The CoA addressed the following questions:
- Is the criminal standard or the civil standard of proof to be applied in deciding whether the deceased deliberately took his own life intending to kill himself?
- Does the answer to (1) depend on whether the determination is expressed by way of short-form conclusion or by way of narrative conclusion?
The CoA also considered the standard of proof in relation to the conclusion of unlawful killing.
Key findings of the Court of Appeal
- The appeal was rejected. Thus, in relation to the first question, the CoA found that in suicide cases, the civil standard of proof is to be applied (being on the balance of probabilities).
- Regarding the second question, the CoA held that it did not matter whether the determination was expressed by way of short-form or narrative conclusion, the standard of proof is as the civil standard.
- The Court recommended that the current Guidance, Coroners' Bench Book and notes to Form 2 currently appended to the Coroners Rules be reconsidered.
- As obiter dicta, Lord Justice Davis submitted that the criminal standard of proof should apply in unlawful killing cases. Davis LJ advanced that, "whilst inquests are not criminal proceedings, unlawful killing… connotes a crime. Thus unlawful killing can properly be considered to have its own special status… as a conclusion at an inquest". He further put forward that, "a conclusion of unlawful killing has a strong “head line” connotation; and quite often… the identity of the particular alleged perpetrator(s) will in reality have become manifest from the hearing itself. It could be thought fairer to such person(s) that the criminal standard applies." Both Davis LJ and Underhill LJ called for this position to be authoritatively stated in the Coroners' Rules.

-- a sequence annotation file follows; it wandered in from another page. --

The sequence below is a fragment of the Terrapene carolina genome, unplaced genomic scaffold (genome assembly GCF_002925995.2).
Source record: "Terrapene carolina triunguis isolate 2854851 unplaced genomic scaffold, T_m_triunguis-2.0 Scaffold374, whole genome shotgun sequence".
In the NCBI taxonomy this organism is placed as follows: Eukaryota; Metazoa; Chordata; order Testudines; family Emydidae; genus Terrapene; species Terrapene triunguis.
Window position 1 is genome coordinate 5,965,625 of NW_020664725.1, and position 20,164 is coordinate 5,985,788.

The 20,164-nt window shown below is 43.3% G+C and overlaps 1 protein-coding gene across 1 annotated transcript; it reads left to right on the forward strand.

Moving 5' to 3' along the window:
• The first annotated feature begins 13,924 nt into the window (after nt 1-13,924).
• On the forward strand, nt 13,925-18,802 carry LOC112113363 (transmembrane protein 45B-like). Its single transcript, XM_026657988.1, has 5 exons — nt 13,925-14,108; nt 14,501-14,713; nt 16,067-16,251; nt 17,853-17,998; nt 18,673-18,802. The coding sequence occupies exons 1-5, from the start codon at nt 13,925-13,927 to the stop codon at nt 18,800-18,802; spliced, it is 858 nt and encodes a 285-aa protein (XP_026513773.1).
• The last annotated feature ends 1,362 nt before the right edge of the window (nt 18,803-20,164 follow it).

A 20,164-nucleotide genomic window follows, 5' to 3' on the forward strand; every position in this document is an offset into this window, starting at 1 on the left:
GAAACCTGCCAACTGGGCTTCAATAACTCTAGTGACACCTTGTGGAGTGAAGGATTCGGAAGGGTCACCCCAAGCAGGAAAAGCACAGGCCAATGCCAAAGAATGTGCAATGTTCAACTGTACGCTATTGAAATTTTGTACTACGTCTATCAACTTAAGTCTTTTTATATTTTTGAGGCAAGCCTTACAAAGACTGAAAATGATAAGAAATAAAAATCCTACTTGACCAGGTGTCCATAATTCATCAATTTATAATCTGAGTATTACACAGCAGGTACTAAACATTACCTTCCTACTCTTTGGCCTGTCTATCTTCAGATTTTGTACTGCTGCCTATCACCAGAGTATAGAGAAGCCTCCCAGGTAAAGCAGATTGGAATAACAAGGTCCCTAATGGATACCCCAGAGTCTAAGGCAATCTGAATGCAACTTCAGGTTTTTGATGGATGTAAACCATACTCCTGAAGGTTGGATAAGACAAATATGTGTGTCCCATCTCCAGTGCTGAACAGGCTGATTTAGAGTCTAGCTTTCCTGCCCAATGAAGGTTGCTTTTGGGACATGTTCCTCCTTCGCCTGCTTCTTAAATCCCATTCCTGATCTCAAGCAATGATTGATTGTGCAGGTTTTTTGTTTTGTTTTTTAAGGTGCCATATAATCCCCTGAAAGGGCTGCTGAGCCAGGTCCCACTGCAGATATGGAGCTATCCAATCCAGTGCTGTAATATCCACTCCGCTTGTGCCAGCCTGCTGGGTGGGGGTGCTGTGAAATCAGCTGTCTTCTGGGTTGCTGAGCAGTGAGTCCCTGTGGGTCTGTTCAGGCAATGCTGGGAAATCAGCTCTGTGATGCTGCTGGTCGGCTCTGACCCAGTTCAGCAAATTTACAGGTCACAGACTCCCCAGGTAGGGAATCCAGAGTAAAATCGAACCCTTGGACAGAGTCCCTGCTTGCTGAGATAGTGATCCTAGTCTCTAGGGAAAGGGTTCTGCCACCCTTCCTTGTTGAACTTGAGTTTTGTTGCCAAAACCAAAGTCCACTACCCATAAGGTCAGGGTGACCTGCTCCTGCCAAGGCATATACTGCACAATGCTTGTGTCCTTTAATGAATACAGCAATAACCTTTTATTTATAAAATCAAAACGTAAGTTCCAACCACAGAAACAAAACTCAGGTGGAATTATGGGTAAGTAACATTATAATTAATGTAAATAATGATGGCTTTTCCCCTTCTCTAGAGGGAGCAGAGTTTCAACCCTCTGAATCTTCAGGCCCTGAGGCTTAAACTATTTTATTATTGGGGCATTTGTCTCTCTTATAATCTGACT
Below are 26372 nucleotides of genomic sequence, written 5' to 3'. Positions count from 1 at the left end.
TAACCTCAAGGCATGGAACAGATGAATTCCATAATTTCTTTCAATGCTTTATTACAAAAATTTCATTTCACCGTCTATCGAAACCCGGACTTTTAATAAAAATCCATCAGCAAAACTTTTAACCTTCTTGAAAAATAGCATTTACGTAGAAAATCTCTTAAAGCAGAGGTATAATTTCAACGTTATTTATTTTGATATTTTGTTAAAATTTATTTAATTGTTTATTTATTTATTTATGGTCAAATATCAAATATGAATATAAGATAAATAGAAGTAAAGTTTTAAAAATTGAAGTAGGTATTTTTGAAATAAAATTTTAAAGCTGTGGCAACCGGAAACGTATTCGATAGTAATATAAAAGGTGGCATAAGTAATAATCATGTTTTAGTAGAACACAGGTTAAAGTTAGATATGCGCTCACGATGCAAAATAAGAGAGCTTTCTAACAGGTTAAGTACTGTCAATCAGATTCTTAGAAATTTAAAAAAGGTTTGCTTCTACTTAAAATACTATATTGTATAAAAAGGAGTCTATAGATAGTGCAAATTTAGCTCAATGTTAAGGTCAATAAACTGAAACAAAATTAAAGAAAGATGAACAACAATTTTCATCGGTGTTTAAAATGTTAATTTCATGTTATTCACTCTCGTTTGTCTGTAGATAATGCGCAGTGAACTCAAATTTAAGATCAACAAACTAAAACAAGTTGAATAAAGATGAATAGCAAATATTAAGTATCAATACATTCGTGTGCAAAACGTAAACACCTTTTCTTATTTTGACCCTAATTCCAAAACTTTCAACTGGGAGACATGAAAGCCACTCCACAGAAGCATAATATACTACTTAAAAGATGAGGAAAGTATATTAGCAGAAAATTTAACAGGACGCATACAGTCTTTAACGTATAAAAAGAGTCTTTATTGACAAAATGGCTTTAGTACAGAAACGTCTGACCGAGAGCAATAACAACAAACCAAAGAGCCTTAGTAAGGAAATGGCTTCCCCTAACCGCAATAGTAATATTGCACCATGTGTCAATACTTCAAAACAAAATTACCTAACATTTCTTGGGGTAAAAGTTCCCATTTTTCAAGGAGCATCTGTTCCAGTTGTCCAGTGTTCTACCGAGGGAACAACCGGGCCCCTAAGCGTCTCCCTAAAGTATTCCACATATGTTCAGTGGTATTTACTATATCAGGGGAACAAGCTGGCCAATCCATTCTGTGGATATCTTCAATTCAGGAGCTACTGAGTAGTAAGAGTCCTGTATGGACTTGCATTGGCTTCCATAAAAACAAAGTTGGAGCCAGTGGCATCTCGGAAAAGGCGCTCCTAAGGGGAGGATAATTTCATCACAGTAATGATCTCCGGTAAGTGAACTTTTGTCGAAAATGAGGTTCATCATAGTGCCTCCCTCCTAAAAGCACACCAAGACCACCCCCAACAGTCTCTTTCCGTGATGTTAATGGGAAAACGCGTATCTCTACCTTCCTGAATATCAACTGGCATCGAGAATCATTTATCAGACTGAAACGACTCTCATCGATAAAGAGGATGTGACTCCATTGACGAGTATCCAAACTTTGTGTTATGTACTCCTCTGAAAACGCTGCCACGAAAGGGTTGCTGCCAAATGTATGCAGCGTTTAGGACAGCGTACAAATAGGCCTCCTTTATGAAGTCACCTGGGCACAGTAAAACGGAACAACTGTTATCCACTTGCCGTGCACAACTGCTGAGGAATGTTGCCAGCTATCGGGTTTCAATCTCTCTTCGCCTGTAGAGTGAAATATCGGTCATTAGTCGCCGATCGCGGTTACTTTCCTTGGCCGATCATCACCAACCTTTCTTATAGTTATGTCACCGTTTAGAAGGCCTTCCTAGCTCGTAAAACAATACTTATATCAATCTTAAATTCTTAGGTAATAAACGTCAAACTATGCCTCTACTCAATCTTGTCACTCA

Impact of the CoA decision
The default position at inquests is for coroners/juries to conclude with a short-form conclusion, rather than a narrative conclusion. Whilst it is permissible to combine both types of conclusion, it will typically be unnecessary to conclude with a narrative conclusion when a short-form conclusion is made.
The judgment provides clarity and will make it easier for juries/coroners to conclude suicide when there is evidence of an intention to die. For families, the judgment may be unwelcome taking into account the stigma that suicide carries in some community groups and the effects that such a conclusion may have on the ability to claim life insurance following a death.
The obiter comments on unlawful killing also assist in clarifying the position. Unlawful killing conclusions at inquests are rare in practice. It will be no less difficult to come to an unlawful killing conclusion at an inquest as a result of this decision, which requires unlawful killing to be proven beyond reasonable doubt – i.e. to the more stringent criminal standard of proof.
Given that the High Court and CoA decisions in this case deviate from a plethora of legal and practical authority, a further appeal to the Supreme Court is not beyond the realms of possibility. It is therefore worth keeping an eye on any further developments in this area and we will keep our clients updated.